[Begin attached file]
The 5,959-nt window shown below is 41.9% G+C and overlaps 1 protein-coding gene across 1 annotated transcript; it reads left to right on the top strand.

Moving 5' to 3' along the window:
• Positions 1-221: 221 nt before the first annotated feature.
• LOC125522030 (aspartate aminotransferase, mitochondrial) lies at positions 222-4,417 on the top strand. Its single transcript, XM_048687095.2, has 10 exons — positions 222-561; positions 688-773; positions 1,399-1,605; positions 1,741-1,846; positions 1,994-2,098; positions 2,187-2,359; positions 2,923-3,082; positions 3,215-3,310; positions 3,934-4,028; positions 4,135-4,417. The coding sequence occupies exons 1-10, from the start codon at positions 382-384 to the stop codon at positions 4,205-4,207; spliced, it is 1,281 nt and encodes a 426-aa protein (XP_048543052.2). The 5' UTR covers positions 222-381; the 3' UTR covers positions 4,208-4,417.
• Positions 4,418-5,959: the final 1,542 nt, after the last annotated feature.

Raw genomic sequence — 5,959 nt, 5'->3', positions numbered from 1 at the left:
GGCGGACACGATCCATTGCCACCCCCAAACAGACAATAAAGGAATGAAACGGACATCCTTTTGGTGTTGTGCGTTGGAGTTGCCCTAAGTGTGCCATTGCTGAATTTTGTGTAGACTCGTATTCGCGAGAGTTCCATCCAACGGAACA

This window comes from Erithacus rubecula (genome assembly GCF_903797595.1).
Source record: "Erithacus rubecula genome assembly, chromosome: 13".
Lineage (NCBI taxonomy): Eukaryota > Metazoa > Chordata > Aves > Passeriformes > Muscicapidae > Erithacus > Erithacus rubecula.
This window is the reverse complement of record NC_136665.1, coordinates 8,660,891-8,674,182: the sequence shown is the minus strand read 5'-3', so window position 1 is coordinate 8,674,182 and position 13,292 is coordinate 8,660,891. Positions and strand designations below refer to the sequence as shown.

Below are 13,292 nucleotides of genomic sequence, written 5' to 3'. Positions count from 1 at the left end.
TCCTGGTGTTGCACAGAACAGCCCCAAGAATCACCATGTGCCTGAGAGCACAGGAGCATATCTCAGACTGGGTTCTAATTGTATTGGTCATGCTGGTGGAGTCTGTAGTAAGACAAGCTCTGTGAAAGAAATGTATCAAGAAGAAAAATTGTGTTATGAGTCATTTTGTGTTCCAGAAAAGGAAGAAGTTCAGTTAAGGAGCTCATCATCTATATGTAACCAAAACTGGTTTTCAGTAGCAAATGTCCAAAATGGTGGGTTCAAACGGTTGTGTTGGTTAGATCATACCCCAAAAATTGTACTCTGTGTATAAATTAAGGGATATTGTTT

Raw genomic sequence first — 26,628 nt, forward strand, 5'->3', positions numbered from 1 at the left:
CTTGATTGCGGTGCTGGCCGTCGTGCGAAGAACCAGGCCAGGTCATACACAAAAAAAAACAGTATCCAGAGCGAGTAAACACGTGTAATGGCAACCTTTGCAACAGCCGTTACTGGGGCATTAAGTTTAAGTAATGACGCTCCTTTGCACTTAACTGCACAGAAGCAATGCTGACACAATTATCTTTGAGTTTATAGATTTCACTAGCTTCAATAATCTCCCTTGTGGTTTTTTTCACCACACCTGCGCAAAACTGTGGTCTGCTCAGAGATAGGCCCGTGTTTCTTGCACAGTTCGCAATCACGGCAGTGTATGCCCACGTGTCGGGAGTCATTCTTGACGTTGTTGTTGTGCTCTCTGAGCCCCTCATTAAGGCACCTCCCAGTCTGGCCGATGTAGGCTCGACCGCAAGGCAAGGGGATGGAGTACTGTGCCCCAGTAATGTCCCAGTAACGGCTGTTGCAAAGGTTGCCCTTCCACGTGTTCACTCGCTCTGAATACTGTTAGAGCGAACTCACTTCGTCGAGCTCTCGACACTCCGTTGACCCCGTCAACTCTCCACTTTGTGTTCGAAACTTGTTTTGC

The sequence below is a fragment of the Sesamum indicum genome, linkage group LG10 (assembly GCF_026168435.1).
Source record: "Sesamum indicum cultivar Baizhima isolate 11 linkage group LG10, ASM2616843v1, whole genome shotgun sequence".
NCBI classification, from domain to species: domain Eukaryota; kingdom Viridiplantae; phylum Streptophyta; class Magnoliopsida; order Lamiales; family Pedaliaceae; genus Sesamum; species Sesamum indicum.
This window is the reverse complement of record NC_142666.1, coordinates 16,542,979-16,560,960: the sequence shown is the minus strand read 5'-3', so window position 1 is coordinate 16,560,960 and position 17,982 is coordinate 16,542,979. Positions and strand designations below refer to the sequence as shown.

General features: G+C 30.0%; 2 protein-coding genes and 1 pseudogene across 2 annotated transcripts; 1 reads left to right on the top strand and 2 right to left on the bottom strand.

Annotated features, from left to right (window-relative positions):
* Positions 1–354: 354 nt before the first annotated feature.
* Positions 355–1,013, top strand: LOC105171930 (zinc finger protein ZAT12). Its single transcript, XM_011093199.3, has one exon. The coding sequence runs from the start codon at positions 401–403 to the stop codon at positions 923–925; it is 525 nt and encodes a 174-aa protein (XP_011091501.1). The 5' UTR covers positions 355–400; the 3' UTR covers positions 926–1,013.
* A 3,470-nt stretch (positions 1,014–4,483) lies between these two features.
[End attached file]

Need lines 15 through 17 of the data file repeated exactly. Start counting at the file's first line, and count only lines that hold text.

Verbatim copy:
CTTGATTGCGGTGCTGGCCGTCGTGCGAAGAACCAGGCCAGGTCATACACAAAAAAAAACAGTATCCAGAGCGAGTAAACACGTGTAATGGCAACCTTTGCAACAGCCGTTACTGGGGCATTAAGTTTAAGTAATGACGCTCCTTTGCACTTAACTGCACAGAAGCAATGCTGACACAATTATCTTTGAGTTTATAGATTTCACTAGCTTCAATAATCTCCCTTGTGGTTTTTTTCACCACACCTGCGCAAAACTGTGGTCTGCTCAGAGATAGGCCCGTGTTTCTTGCACAGTTCGCAATCACGGCAGTGTATGCCCACGTGTCGGGAGTCATTCTTGACGTTGTTGTTGTGCTCTCTGAGCCCCTCATTAAGGCACCTCCCAGTCTGGCCGATGTAGGCTCGACCGCAAGGCAAGGGGATGGAGTACTGTGCCCCAGTAATGTCCCAGTAACGGCTGTTGCAAAGGTTGCCCTTCCACGTGTTCACTCGCTCTGAATACTGTTAGAGCGAACTCACTTCGTCGAGCTCTCGACACTCCGTTGACCCCGTCAACTCTCCACTTTGTGTTCGAAACTTGTTTTGC

The sequence below is a fragment of the Sesamum indicum genome, linkage group LG10 (assembly GCF_026168435.1).
Source record: "Sesamum indicum cultivar Baizhima isolate 11 linkage group LG10, ASM2616843v1, whole genome shotgun sequence".